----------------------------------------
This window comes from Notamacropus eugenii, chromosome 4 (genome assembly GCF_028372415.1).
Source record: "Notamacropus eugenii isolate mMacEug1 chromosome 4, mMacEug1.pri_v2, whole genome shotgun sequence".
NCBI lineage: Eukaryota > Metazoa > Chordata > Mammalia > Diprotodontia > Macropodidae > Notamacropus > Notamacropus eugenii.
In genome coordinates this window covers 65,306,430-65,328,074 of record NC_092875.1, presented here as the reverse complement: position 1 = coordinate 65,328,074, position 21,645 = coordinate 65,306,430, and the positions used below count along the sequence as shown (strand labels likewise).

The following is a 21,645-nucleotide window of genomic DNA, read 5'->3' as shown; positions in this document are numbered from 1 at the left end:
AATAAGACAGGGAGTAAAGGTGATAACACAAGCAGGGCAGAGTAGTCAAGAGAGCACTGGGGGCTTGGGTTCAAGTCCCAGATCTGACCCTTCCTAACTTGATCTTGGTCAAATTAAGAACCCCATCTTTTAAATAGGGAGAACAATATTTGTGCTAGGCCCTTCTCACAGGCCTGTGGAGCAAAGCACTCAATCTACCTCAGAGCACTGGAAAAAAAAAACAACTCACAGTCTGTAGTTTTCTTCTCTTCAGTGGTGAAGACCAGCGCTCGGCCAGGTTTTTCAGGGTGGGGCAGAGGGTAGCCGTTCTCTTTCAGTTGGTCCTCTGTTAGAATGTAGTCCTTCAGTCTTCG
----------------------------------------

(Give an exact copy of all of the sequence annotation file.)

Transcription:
This window comes from Notamacropus eugenii, chromosome 4 (genome assembly GCF_028372415.1).
Source record: "Notamacropus eugenii isolate mMacEug1 chromosome 4, mMacEug1.pri_v2, whole genome shotgun sequence".
NCBI lineage: Eukaryota > Metazoa > Chordata > Mammalia > Diprotodontia > Macropodidae > Notamacropus > Notamacropus eugenii.
In genome coordinates this window covers 65,306,430-65,328,074 of record NC_092875.1, presented here as the reverse complement: position 1 = coordinate 65,328,074, position 21,645 = coordinate 65,306,430, and the positions used below count along the sequence as shown (strand labels likewise).

The following is a 21,645-nucleotide window of genomic DNA, read 5'->3' as shown; positions in this document are numbered from 1 at the left end:
AATAAGACAGGGAGTAAAGGTGATAACACAAGCAGGGCAGAGTAGTCAAGAGAGCACTGGGGGCTTGGGTTCAAGTCCCAGATCTGACCCTTCCTAACTTGATCTTGGTCAAATTAAGAACCCCATCTTTTAAATAGGGAGAACAATATTTGTGCTAGGCCCTTCTCACAGGCCTGTGGAGCAAAGCACTCAATCTACCTCAGAGCACTGGAAAAAAAAAACAACTCACAGTCTGTAGTTTTCTTCTCTTCAGTGGTGAAGACCAGCGCTCGGCCAGGTTTTTCAGGGTGGGGCAGAGGGTAGCCGTTCTCTTTCAGTTGGTCCTCTGTTAGAATGTAGTCCTTCAGTCTTCG